This September a TechShop branch opened up in St. Louis. I’ve been aware of these neat Makerspaces for a few years now, so it was a pleasant surprise when one turned up in town. Even more surprising (and just as pleasant) was that a parent at our school, who was so excited by the opportunities that a place like the TechShop would offer to a school that tries to emphasize hands-on, experiential education, donated four memberships to the school–one for a faculty member and three for students.
Since there are some age restrictions on which machines minors can use–a lot of the woodshop is off limits until they’re 16 and even then adult supervision is required, I arranged a small application for the student memberships that was only open to middle and high-schoolers. Based on the response I got back, we split the annual memberships by semester, so we have three students using it this fall and three more will have access to them in the spring.
The way the TechShop works is that they have a wide range of equipment under one roof and once you take a safety and basic usage (SBU) class on the particular machine you want to use you can reserve time on the machines. There’s a wood shop with saws, sanders, a lathe, and a CNC machine; a metal shop with the same; a set of 3d printers; a set of laser cutters/etchers; a fabric shop with some serious sowing machines, including one that is computer controlled; an electronics shop; a plastics work area with vacuum forming and injection molding machines. They also do a set of interesting classes on using the design software and some interesting projects that can take advantage of the tools available–I have my eye on the Coptic Bookbinding, and the Wooden Bowl making classes. Finally, they’re set up with classrooms where you can bring students in for small STEAM classes, which includes things like using Arduinos.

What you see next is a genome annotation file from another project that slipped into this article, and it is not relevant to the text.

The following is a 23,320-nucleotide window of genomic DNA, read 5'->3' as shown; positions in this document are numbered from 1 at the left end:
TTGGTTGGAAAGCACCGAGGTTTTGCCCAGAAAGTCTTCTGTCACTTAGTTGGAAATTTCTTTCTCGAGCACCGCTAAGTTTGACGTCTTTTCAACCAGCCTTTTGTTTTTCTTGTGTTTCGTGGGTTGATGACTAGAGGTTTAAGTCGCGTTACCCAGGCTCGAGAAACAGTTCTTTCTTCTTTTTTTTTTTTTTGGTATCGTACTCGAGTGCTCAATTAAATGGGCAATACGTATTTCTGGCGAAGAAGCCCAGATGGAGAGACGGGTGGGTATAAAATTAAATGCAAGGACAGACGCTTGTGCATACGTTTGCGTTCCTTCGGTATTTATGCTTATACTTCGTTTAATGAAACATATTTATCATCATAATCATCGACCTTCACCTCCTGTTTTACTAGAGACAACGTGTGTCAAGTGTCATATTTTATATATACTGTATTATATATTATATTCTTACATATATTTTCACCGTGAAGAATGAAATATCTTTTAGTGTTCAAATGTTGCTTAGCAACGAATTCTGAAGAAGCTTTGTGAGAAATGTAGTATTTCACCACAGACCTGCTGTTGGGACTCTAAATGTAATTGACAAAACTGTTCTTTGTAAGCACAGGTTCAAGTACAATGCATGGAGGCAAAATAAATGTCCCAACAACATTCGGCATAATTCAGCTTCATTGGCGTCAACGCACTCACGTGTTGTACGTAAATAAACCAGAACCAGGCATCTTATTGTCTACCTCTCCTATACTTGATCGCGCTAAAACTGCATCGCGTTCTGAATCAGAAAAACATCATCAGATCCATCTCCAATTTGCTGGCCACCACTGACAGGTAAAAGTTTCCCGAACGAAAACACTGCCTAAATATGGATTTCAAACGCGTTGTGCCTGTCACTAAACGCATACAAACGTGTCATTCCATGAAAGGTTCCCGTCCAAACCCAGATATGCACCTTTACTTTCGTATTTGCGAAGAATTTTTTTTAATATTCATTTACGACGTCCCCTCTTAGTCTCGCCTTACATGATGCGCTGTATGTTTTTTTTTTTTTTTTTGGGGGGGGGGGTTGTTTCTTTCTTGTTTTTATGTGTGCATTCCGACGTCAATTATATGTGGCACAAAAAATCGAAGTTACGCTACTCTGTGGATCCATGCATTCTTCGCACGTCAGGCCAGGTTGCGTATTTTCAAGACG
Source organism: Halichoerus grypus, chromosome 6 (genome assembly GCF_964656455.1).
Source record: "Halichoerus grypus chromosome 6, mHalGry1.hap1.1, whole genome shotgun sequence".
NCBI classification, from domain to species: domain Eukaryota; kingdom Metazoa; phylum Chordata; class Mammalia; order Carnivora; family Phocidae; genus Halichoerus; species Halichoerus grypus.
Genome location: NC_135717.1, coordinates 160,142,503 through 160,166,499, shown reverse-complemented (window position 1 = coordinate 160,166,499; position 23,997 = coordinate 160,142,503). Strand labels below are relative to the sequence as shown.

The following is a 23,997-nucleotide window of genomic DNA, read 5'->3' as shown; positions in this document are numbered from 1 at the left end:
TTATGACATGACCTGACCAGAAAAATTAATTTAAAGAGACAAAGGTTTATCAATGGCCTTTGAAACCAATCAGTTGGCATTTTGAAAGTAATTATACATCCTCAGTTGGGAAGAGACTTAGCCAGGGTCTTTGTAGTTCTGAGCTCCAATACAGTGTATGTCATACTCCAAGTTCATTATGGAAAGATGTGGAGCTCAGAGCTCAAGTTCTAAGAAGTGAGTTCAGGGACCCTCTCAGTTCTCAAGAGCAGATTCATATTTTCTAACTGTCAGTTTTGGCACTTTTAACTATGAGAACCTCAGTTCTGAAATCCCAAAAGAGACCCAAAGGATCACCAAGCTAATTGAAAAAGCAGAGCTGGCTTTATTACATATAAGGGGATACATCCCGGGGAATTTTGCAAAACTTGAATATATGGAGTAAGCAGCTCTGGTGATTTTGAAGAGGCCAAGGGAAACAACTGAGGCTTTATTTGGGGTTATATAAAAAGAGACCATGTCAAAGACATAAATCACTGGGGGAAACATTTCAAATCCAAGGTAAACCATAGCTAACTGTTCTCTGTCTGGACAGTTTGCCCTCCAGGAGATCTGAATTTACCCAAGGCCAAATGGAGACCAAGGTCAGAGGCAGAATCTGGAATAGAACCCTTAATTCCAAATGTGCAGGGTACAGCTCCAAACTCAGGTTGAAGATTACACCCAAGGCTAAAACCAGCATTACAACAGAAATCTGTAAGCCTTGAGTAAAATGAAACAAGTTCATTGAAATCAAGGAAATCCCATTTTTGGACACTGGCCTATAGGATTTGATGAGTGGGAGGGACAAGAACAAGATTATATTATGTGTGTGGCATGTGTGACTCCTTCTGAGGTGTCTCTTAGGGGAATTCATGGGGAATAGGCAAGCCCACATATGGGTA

So far, we’ve all taken the Laser class, and there’s just so much that you can do with the laser that we’ve been spending a lot of time experimenting. The students have been etching signs–including a grave marker for our goat MJ who recently passed away–as well as pictures, luggage tags, and making presents. Since this is a machine that the older students can use independently I’ve lost track of everything they’ve been doing.
I’ve also taken the woodshop wood CNC class, so my own experiments have been a bit more expansive, including making dry-erase erasers, floor-holders for quivers for the archery program, simple chemistry molecular model sets (just 2d), boxes for Ms. Fu’s math cards, and I’m trying to figure out how to make a clock.